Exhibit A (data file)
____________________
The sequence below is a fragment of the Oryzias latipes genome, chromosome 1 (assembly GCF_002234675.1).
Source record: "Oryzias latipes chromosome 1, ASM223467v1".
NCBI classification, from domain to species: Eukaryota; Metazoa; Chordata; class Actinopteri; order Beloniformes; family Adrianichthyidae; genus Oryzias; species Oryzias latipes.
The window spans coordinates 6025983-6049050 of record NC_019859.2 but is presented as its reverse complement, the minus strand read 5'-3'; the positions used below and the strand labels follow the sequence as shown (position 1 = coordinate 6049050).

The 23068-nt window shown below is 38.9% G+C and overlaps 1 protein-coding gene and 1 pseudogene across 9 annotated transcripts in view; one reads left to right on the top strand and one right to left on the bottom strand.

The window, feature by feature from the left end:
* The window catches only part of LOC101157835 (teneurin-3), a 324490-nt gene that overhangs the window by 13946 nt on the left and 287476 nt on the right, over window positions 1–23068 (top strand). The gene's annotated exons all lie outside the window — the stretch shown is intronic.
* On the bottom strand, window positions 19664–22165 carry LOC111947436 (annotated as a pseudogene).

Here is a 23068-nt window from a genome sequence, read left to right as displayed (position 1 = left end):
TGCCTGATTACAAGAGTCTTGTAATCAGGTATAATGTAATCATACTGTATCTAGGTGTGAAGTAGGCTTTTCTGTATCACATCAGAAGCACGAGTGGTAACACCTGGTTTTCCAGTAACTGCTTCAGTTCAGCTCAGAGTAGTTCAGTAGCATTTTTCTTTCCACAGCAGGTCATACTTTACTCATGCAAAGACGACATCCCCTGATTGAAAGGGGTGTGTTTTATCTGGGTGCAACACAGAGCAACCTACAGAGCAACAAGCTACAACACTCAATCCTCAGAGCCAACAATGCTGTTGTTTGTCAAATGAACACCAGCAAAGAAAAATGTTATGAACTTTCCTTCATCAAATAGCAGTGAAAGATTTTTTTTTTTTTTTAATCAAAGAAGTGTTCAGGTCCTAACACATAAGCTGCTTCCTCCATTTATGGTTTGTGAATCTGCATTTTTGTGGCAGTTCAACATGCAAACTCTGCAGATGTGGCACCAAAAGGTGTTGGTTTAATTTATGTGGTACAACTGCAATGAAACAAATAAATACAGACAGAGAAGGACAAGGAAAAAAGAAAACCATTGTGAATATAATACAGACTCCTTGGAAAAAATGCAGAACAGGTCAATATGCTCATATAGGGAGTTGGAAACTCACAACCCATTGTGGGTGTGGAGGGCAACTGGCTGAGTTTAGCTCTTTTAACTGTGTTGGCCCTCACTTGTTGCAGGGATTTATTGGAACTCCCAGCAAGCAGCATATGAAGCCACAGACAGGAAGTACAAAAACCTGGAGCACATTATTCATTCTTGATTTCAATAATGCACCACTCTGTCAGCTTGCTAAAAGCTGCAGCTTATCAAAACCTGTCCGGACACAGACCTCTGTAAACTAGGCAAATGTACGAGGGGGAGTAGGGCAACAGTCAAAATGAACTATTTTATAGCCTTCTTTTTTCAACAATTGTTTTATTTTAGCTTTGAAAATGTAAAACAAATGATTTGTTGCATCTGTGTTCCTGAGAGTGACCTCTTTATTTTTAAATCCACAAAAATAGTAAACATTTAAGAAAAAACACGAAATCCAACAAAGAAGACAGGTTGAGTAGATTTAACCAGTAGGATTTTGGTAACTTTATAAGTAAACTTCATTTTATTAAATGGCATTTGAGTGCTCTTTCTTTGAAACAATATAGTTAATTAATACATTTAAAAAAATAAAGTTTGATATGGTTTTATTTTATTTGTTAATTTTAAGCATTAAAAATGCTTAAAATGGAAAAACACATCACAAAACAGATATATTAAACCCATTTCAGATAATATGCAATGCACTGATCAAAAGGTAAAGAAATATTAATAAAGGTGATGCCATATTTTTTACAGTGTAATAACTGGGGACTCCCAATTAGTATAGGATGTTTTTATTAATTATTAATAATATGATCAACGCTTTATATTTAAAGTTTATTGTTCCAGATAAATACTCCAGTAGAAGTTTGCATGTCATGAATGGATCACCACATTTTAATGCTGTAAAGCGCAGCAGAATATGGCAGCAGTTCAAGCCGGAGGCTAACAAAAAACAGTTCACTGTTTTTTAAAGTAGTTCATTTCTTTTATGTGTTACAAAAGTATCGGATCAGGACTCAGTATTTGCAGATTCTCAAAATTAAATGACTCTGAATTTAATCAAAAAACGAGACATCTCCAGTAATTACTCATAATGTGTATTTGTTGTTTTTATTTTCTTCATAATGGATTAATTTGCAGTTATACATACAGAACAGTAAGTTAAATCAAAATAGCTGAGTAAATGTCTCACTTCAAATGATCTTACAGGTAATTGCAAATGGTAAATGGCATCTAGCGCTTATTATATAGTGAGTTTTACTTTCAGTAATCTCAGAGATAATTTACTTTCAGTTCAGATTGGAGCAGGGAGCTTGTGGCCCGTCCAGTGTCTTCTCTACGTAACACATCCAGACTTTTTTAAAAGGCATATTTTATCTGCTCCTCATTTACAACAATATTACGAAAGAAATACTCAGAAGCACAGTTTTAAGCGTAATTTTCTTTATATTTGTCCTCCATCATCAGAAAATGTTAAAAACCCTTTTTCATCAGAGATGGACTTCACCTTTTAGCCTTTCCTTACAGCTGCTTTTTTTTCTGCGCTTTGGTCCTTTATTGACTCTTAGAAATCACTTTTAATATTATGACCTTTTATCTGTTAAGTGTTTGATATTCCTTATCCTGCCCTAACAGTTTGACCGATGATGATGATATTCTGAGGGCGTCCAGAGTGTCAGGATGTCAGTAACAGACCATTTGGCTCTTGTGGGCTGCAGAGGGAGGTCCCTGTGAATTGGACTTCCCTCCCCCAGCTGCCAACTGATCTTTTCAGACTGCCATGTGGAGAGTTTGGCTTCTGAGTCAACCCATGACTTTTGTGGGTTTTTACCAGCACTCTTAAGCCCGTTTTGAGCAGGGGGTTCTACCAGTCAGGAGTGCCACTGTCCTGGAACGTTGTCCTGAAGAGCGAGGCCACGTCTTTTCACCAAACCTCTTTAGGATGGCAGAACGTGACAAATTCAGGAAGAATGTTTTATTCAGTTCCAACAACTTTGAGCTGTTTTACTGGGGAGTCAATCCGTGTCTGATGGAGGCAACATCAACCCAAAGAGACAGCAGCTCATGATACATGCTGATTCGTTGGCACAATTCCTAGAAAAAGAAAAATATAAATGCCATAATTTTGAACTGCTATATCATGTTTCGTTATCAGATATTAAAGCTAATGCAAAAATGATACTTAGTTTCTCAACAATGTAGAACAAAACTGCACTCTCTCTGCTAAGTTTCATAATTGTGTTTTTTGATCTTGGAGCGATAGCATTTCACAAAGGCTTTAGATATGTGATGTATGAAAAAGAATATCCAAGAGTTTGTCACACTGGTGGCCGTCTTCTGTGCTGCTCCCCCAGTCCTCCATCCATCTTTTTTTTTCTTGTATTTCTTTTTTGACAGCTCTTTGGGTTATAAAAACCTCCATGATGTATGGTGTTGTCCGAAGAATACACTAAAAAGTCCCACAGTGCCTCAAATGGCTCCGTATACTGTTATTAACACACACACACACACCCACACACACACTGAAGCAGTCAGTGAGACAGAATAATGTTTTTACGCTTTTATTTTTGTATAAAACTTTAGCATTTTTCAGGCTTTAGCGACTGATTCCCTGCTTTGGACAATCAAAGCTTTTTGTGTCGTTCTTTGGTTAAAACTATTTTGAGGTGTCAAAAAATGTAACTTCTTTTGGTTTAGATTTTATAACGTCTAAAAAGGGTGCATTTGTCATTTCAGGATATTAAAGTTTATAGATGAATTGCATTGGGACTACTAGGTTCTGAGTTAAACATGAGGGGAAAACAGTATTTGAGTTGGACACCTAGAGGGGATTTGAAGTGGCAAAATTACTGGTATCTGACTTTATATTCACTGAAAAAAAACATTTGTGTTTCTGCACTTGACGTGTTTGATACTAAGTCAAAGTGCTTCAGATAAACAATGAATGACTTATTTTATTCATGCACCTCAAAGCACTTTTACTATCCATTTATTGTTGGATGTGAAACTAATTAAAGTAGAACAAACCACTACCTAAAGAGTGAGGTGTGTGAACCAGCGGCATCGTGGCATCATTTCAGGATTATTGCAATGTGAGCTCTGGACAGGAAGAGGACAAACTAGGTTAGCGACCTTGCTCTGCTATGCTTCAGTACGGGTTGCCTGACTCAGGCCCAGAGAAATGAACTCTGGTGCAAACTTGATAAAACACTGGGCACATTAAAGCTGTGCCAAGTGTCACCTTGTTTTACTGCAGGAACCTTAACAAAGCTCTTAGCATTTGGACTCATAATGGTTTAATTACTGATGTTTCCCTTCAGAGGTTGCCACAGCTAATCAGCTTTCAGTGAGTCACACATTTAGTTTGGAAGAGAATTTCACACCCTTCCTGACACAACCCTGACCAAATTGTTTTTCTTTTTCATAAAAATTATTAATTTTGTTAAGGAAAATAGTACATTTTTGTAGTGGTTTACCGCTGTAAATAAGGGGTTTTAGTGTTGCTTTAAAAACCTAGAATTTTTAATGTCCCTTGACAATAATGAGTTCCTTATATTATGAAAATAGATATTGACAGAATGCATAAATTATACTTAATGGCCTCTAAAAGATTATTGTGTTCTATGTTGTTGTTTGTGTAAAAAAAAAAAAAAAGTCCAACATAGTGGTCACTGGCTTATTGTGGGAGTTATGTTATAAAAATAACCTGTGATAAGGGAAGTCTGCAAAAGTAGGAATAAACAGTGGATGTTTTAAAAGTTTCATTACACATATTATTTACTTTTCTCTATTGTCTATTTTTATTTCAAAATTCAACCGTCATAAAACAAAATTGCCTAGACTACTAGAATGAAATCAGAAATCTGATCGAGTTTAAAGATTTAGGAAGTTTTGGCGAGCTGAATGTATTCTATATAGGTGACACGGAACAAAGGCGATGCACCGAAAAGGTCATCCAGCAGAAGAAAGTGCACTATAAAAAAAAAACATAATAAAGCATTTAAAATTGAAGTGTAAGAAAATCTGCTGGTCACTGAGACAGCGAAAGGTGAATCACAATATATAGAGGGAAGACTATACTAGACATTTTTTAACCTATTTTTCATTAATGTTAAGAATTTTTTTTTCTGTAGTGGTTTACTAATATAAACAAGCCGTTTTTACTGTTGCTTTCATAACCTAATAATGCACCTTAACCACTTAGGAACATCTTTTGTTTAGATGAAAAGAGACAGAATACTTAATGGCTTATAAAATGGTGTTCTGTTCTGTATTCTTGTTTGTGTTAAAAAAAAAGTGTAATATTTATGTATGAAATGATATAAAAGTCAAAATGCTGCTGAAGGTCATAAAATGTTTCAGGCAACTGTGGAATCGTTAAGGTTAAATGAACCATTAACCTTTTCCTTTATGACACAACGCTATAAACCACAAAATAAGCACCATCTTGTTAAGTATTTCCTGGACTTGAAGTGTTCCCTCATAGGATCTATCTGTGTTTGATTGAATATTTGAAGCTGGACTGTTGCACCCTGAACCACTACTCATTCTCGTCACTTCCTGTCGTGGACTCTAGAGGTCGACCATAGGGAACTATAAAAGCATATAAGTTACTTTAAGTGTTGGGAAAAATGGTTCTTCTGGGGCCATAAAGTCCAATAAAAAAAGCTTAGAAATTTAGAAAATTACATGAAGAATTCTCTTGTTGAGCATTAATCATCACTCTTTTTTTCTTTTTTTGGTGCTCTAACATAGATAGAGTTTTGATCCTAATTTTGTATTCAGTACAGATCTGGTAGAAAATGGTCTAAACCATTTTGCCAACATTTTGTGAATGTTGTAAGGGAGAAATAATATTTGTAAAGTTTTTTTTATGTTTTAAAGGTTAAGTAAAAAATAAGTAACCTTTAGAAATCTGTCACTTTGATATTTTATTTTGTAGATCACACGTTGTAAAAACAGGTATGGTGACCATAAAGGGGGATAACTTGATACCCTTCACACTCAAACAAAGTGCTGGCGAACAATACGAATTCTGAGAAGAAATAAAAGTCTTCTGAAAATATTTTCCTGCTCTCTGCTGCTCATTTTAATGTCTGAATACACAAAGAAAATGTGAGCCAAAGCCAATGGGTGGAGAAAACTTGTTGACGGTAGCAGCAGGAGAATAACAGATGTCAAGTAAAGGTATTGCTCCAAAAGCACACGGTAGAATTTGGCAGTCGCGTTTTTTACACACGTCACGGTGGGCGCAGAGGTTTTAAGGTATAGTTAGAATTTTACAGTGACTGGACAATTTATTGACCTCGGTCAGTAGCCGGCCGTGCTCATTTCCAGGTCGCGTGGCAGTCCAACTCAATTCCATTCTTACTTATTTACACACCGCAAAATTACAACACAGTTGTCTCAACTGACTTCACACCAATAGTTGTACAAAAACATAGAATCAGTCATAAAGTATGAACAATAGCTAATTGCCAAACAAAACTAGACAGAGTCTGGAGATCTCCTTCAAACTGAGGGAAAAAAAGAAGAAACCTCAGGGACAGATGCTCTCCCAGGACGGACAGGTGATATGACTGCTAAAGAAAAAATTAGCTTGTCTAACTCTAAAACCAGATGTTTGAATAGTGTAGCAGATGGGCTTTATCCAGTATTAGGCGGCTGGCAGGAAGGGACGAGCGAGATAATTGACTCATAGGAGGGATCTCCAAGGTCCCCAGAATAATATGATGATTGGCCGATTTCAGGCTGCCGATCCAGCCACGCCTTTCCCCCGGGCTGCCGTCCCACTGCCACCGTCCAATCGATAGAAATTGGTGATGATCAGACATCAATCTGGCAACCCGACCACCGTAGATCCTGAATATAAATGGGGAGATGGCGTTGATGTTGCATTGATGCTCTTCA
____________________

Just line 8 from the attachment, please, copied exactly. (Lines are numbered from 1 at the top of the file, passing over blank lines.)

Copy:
* On the bottom strand, window positions 19664–22165 carry LOC111947436 (annotated as a pseudogene).